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It can be easy to fall victim to the 9 common money traps we’ve listed below, but arm yourself with awareness and you’ll be prepared to avoid an ambush.
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1. Falling for “Free”
The allure of free knows no bounds. Even the savviest of consumers can be duped by the offer of a “free” service or product. If you ever find the offer of free oil changes tipping the balance in your decision to buy a car or a free hair dry causing you to consider getting a haircut at a new salon, take a step back. Is it really “free,” or are you being led into buying a product at a premium price that you wouldn’t normally consider?
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2. Sticking With a Loss
It can be difficult to admit to ourselves when we’ve made an error in judgment, and admitting such errors publicly by divesting ourselves of a failed investment or purchase can be even harder. The key is to not make these mishaps personal—they are not a measure of you, but a simple mistake that can be rectified. So if you’ve bought a home that requires renovations above and beyond both what you expected and what you can expect to get a return on, don’t stick with it. Sell and move on.
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3. Buying New
Buying new is both a money trap and a bad habit. Get out of the habit of buying new by recognizing those areas of your life that don’t require brand-new, top-of-the-line purchases. So if you’re looking to buy a set of screwdrivers for the occasional repair around the house, find a quality used set. If you’re not a professional repairperson, you won’t get a return on your investment by buying new.
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4. Confusing Fractions for Real Dollars
Consider this scenario: A woman is redecorating her home and decides to drive 30 minutes further to get a rug that is $100 at the nearest store for half the price. Good decision, right? Now imagine that she is purchasing a new sofa. It’s $5,000 at the closest store and at the other it’s 1% cheaper. Should she drive there for that 1% in savings? Of course! Because in both cases, she’s saving $50. Don’t let fractions of a price confuse your purchasing decisions—think in terms of real dollars.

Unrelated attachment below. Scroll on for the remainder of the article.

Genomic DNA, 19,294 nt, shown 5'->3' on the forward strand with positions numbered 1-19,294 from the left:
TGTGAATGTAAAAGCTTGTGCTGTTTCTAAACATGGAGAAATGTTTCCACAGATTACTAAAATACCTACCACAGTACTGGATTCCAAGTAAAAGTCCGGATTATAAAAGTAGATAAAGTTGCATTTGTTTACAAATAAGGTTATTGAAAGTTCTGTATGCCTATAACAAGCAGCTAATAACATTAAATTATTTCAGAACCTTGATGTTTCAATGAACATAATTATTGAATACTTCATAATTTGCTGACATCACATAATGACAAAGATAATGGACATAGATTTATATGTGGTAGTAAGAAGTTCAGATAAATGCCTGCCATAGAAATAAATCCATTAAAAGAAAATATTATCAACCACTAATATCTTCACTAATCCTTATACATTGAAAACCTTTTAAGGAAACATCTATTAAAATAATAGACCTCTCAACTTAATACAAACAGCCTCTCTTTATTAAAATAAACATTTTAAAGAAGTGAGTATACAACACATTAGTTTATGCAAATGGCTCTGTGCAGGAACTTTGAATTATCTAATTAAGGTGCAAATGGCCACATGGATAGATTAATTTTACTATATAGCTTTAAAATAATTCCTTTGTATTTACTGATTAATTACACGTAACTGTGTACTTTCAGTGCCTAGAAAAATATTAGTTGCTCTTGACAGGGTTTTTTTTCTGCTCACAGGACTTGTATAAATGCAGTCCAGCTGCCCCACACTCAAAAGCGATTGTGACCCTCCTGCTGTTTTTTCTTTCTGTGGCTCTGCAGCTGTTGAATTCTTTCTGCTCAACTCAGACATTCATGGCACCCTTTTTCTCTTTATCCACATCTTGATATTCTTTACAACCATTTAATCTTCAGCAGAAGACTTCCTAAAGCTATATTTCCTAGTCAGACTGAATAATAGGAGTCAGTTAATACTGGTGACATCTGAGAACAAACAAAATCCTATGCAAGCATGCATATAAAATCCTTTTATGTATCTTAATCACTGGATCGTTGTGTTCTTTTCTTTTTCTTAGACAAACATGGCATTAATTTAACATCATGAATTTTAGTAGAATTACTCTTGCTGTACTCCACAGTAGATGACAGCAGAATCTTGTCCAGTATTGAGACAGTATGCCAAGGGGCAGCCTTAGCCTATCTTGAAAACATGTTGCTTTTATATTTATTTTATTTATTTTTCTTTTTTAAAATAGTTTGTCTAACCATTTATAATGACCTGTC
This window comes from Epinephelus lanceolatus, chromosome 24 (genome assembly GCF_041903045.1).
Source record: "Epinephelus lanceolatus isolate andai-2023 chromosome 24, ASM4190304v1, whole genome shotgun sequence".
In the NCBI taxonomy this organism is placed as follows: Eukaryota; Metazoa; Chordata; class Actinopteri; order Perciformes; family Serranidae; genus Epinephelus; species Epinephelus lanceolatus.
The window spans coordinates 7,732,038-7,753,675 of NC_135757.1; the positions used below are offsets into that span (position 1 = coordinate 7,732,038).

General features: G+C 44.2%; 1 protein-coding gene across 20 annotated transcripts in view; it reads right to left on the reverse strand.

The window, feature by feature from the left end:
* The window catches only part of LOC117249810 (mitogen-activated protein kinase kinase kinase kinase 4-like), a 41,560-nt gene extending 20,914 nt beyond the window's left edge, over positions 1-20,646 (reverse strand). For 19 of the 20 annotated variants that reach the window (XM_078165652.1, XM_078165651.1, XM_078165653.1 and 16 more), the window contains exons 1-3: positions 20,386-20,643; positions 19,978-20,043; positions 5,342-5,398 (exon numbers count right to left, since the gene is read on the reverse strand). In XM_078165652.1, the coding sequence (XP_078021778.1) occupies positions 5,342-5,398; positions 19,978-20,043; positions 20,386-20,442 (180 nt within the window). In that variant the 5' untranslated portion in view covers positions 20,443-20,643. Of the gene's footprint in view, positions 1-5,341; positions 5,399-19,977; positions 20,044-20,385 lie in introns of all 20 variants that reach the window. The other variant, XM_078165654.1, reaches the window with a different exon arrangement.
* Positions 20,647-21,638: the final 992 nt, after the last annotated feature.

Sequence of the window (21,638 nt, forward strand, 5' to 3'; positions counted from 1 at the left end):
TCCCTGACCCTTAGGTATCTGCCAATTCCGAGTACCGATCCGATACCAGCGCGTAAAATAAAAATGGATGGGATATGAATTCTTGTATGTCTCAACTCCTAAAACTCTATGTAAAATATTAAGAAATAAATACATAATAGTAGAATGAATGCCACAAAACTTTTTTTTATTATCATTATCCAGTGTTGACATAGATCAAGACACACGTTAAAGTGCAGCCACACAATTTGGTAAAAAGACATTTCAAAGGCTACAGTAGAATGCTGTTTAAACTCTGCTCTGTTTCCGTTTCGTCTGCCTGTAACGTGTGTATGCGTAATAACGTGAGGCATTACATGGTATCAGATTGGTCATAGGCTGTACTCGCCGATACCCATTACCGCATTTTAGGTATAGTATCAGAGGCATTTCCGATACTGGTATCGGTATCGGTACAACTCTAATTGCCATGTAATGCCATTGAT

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5. Leasing a Car
Leasing a car is the most expensive way to drive. Simply don’t do it.
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6. Instant Gratification
Making purchases to fill a short-term need or want is hard to kick—we all do it sometimes. But be careful about how often this happens, and how much you spend when you do give in to impulse.
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7. Buying “Top of the Line”
Don’t be the type that falls into the “top of the line” trap—not everything you own needs to be the best product on the market, and trying to keep up with the Jones’s by having high-end brand names on every appliance, piece of clothing, and furnishing in your home will only cost you thousands in money you could be saving, or better yet, investing.
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8. Treating Investment Gains as Unearned Money
Have you ever heard of a gambler winning a lot at a casino, then gambling it all away within an hour? Sometimes investors can behave this way as well—when she or he wins a gain on a canny stock investment, it can feel as though it’s somehow unearned or extra money. As a result, she or he might be less cautious with it by spending it or reinvesting recklessly. Always consider money a return on your time, expertise or effort and you’ll not fall victim to this money trap.
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9. Being Beguiled by Anchor Prices
People often tend to subconsciously set the first price they encounter for a product as its “anchor price;” when they encounter the same product at a lower price they’ll think it’s a steal, without actually having done any research to determine either price ranges or the value the product offers them personally. Beware of this anchoring effect, especially when shopping for something you really want, but know you don’t actually need.